The Global Post
findings are not based upon any professional polling processes. They come from "on the street" interviews of the sort often seen on TV. At the time the poll was taken during the summer, Romney still was not officially nominated and many people interviewed did not know who he was. Since Obama has been president for some time, there was much better name recognition in his case.
The global community came out firmly in favor of Obama. 65% of those interviewed said they would vote for Obama, while only 18% favored Republican Mitt Romney. 17% were undecided or preferred neither candidate. Over half, 54%, said that their opinion of the U.S. had improved since Obama became president.
An actual poll, reported on by UPI
on Sept. 12, and done by Gallup International and others, showed even stronger support for Obama. The poll surveyed more than 30 countries with a sample of more than 26,000. Obama had most support in Iceland, Netherlands, Portugal and Germany. Romney's best results were in Israel, Pakistan, Georgia, and surprise, surprise, China!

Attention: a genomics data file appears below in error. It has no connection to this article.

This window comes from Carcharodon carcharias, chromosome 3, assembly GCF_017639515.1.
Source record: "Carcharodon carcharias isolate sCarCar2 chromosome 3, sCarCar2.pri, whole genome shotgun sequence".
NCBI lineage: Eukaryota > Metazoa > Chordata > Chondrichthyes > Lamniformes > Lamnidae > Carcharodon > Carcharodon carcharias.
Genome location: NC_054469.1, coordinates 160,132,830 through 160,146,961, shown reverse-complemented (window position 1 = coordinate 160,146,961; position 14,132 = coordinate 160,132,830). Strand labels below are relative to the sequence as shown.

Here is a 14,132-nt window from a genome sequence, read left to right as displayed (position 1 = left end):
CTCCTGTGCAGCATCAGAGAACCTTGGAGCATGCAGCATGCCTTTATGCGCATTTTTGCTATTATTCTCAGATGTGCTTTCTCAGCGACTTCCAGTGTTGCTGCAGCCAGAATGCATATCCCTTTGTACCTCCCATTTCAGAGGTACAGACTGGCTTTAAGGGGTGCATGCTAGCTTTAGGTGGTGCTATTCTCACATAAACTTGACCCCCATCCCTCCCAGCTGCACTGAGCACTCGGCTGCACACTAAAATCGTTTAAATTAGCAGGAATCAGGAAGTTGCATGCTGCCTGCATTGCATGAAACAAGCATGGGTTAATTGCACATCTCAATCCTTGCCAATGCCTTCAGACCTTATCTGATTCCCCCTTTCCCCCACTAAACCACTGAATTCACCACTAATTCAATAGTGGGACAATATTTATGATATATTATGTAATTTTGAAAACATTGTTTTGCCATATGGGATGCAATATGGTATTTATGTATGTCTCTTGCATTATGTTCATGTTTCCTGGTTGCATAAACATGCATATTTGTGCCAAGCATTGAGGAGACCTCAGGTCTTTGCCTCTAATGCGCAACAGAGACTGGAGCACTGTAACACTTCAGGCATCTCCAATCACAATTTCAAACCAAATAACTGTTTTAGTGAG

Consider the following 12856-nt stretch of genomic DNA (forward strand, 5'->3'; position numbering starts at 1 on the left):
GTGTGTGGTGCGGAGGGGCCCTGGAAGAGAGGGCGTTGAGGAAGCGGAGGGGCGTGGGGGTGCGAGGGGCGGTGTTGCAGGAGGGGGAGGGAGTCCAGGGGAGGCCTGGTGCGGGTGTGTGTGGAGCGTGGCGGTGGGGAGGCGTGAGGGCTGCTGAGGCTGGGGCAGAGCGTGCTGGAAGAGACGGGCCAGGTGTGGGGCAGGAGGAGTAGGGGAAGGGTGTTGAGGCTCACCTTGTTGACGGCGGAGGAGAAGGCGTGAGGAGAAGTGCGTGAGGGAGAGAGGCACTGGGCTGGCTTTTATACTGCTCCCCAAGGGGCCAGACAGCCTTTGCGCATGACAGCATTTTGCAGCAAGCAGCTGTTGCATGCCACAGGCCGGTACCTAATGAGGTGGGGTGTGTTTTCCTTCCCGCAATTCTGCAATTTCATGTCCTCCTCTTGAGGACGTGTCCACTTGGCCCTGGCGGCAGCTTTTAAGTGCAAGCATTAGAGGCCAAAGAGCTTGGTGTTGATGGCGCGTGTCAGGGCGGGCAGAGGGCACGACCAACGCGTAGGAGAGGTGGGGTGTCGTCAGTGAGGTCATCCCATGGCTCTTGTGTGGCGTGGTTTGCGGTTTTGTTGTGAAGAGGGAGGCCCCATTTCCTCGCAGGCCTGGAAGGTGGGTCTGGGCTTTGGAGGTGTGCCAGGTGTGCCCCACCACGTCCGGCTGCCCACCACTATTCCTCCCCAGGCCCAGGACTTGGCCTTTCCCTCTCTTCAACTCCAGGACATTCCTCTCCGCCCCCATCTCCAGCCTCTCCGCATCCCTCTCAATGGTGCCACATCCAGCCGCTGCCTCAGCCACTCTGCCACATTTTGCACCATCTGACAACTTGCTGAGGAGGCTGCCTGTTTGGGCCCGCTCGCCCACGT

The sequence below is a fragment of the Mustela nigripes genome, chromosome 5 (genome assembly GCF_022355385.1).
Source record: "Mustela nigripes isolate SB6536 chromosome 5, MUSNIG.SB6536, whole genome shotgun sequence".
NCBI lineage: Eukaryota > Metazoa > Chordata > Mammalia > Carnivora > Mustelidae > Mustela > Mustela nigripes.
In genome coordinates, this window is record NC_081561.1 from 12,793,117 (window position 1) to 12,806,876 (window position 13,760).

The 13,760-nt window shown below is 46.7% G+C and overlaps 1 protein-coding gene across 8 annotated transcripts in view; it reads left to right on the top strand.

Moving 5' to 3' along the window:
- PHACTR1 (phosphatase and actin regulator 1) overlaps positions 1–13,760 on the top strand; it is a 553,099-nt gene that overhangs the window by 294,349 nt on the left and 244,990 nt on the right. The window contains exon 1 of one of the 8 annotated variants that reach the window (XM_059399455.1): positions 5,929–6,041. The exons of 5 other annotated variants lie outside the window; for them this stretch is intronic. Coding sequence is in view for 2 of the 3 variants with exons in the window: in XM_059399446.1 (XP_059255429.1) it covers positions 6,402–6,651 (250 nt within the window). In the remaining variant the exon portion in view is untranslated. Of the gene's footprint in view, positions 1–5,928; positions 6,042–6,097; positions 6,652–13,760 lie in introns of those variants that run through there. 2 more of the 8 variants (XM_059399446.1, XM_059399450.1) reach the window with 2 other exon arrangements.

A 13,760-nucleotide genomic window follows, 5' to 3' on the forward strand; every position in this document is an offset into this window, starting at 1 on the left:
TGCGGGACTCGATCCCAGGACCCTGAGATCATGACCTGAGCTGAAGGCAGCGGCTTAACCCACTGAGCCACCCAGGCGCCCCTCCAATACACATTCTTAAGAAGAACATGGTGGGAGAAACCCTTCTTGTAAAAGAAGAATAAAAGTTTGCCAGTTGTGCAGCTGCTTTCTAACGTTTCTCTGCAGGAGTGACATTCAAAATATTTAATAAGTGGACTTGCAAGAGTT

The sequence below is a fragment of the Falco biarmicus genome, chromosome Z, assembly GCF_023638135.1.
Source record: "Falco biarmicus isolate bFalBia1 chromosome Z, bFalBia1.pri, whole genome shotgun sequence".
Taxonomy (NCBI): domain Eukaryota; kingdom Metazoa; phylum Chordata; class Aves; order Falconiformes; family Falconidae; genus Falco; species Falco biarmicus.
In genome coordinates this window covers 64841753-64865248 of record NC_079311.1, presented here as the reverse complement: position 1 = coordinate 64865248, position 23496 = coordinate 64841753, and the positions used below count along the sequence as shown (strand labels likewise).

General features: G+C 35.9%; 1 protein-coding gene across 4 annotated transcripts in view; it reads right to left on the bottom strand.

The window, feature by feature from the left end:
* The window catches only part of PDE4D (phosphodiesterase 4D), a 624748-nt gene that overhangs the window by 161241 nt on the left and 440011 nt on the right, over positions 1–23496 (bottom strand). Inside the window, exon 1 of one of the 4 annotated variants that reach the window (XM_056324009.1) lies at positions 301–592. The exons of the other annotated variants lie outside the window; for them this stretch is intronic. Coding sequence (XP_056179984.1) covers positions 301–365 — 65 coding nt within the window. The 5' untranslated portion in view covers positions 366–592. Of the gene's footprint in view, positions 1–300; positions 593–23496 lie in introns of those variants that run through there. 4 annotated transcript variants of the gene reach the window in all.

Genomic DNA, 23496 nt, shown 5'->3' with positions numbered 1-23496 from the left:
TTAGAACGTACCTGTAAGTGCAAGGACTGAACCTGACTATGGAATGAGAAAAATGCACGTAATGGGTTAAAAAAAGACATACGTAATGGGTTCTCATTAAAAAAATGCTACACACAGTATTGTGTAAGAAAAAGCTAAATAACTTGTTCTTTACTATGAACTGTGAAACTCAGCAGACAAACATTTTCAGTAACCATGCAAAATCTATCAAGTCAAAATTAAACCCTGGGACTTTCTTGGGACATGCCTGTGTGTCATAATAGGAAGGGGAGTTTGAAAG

63% said that they would vote in the U.S. election if they could. Among that group 81% said they would support Obama and only 19% Romney. This compares with the U.S. where the votes are almost even.
In Iceland, Obama had a whopping 98% who would vote for him. In the Netherlands, Portugal and Germany, Obama had 97% support.. In seven countries support for Obama was over 90%.
Only in Israel did Romney do better than Obama with 65% support. In Pakistan, Romney had 41% support. Only 22% of Pakistanis would vote for either candidate.
Global Post's project found that many in Egypt were reluctant to speak out on issues. The interviewers found this surprising as they had been often quite willing to say what they thought of the Bush administration. The Global Post report
has a list of all the countries in which they held interviews and links to what people interviewed had said.